Results 1 - 10 of 49381
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[en] Nucleophilic additions of water-soluble phosphines on α-alcynic acids afford new vinylphosphonium salts which are easily transformed into specifically deuteriated olefins or phosphine oxides by using sequentially H2O or D2O. (author)
[en] A series of organotin complexes was prepared involving phosphines bonded to the organotin moiety. The series include derivatives of SnClxPh4-x (where x varied from zero to four with the phosphines Ph3P, (Ph2P)CH2, (Ph2P)2(CH2)2, cis-(Ph2P)CH2, and CH3C(CH2PPh2)3. A host of new complexes was obtained, showing different stoichiometries, bonding modes, and coordination numbers around the tin atom. These complexes were characterized by several different chemical and physical methods. The 119Sn Moessbauer parameters varied differently. Whereas isomer shift values did not great variation for each group of complexs with the same organotin parent (SnClxPh4-x), reflecting a small change in s charge distribution on the Sn atom upon complexation, quadrupole splitting results varied widely, however, when the parent organotin compound was wholly symmetric (SnCl4 and SnPPh4), the complexes also tended to show quadrupole splitting values approaching zero. (author)
[en] The conformations of a series of organophosphine oxides, OP(CH_3)_2R, where R = methyl, ethyl, isopropyl, tert-butyl, vinyl, and phenyl, are predicted using the MP2/cc-pVTZ level of theory. Comparison of potential energy surfaces for rotation about P-C bonds with crystal structure data reveals a strong correlation between predicted location and energetics of minima and histograms of dihedral angle distributions observed in the solid state. In addition, the most stable conformers are those that minimize the extent of steric repulsion between adjacent rotor substituents, and the torsional barriers tend to increase with the steric bulk of the rotating alkyl group. MM3 force field parameters were adjusted to fit the MP2 results, providing a fast and accurate model for predicting organophosphine oxides shapes - an essential part of understanding the chemistry of these compounds. As a result, the predictive power of the modified MM3 model was tested against MP2/cc-pVTZ conformations for triethylphosphine oxide, OP(CH_2CH_3)_3, and triphenylphosphine oxide, OP(Ph)_3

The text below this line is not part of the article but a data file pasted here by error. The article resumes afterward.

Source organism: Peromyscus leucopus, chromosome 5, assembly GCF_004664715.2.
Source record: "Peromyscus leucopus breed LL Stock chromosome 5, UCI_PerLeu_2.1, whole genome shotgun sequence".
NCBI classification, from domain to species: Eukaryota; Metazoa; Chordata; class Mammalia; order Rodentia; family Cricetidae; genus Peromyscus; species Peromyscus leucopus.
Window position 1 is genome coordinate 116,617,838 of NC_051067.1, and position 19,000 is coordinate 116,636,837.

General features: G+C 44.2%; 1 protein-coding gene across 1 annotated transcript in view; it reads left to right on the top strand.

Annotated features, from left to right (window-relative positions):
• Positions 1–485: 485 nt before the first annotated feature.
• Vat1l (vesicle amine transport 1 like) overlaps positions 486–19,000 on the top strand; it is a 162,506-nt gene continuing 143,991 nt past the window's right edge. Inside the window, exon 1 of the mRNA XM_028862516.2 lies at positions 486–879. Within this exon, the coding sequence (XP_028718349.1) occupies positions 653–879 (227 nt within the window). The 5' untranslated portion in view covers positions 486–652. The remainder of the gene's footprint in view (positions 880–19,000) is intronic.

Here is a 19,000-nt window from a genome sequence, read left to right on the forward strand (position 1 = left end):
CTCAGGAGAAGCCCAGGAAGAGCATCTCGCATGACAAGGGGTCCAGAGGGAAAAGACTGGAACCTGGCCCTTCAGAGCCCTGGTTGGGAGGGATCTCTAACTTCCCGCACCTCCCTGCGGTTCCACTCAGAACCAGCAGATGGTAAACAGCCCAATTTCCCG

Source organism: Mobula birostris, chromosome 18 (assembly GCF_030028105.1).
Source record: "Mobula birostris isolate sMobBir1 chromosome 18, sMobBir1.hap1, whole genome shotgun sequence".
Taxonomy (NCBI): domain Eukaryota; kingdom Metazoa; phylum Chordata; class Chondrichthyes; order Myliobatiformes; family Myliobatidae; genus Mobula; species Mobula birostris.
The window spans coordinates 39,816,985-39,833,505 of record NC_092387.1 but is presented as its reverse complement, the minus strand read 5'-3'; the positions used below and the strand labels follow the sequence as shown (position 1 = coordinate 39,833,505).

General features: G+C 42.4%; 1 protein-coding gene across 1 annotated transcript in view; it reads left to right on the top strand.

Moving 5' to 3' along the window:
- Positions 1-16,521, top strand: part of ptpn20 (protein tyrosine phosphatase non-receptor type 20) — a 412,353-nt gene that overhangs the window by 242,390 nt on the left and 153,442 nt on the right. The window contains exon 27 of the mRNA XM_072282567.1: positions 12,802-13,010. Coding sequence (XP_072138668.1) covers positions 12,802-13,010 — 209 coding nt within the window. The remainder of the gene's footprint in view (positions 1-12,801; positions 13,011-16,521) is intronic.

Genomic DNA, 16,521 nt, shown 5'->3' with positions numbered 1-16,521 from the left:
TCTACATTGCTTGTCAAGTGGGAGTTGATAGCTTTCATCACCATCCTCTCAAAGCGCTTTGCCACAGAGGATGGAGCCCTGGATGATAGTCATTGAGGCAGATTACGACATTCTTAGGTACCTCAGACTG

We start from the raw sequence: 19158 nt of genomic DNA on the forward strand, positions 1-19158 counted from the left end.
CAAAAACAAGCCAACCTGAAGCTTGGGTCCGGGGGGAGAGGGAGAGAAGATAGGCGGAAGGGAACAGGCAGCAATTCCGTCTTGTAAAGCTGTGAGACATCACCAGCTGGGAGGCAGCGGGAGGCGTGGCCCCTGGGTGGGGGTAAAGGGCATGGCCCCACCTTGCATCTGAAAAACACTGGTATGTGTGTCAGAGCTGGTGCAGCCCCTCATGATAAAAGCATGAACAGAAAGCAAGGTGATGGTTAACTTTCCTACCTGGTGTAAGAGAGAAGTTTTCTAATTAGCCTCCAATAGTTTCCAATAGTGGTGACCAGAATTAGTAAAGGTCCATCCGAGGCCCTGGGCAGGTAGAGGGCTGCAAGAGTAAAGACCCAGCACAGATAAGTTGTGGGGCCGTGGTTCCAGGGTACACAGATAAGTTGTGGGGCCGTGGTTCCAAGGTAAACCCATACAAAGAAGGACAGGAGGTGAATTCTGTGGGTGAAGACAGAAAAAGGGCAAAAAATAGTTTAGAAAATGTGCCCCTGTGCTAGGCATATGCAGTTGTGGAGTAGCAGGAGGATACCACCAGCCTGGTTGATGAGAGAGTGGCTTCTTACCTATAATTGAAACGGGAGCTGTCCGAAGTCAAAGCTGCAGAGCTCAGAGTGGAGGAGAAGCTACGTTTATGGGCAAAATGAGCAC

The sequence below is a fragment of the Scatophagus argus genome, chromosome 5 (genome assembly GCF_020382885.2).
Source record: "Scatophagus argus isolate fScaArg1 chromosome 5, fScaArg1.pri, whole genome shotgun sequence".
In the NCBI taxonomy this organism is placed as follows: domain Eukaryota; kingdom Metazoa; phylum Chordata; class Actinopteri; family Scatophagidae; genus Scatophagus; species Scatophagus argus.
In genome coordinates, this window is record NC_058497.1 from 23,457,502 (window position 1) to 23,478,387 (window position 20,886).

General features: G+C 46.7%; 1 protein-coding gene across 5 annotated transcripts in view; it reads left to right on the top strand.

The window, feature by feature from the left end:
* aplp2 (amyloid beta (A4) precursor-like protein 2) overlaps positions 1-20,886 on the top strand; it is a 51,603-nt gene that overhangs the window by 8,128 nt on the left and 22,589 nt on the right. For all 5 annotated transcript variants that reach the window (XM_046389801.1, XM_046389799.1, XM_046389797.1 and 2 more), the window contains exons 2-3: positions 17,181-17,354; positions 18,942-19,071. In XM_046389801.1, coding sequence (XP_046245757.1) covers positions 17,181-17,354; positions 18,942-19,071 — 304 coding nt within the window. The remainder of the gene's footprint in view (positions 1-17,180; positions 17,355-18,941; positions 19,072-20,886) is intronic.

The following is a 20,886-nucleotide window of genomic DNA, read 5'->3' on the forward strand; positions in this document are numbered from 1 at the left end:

[en] Two tetravalent uranium compounds have been characterized. The structure of a new uranium(IV) phosphonate, U(O3PC6H5)2, has been solved from laboratory X-ray powder diffraction data by using ab initio methodology, U(O3PC6H5)2 crystallizes in the space group Cw/m with a = 9.4559(7) Angstrom, b = 5.6769(5) Angstrom, c = 14.9687(12) Angstrom, Β = 96.539(5) Angstrom, V = 798.3(1) Angstrom 3, Z=2. The reliability factors were RWP = 8.0%, Rp = 6.04%, and RF = 3.0%. The structure is lamellar, and the framework of the U(O3P)2 layers is similar to that of the α-Zr(HOP4)2 · H2O and the phosphonate group in Zr(O3PC6H5)2. The phenyl groups are located in the interlamellar space, being inclined 10 degrees to the c-axis. The phenyl rings are tilted out 53 degrees from the ac plane, and they are disordered. The authors have also characterized this compound by UV-VIS-IR spectroscopies and thermal analysis. The thermal decomposition product is uranium(IV) pyro phosphate. This compound was identified through its X-ray powder diffraction pattern. UP2O7 crystallizes in the Pa3 space group (a = 8.6311(2) Angstrom, V = 642.99(4) Angstrom 3,Z=4). The structure belongs to the cubic ZrP2O7-type structure. The reliability factors were RWP = 11.7%, Rp = 8.6%, and RF = 10.4%. Disorder has been found in the oxygen that bridges the pyrophosphate groups, leading to an angular P-O-P arrangement. The VIS-near-IR adsorption spectra revealed the uranium(IV) presence and the oxygen environment
[en] Growth in the potential applications of nanomaterials has led to a focus on the development of new manufacturing approaches for these materials. In particular, an increased demand due to the unique properties of nanomaterials requires a substantial yield of high-performance materials and a simultaneous reduction in the environmental impact of these processes. In this paper, a high-rate production of phosphine-stabilized undecagold nanoclusters was achieved using a layer-up strategy which involves the use of microlamination architectures; the patterning and bonding of thin layers of material (laminae) to create a multilayered micromixer in the range of 25-250 μm thick was used to step up the production of phosphine-stabilized undecagold nanoclusters. The continuous production of highly monodispersed phosphine-stabilized undecagold nanoclusters at a rate of about 11.8 (mg s-1) was achieved using a microreactor with a size of 1.687 cm3. This result is about 500 times over conventional batch syntheses based on the production rate per reactor volume.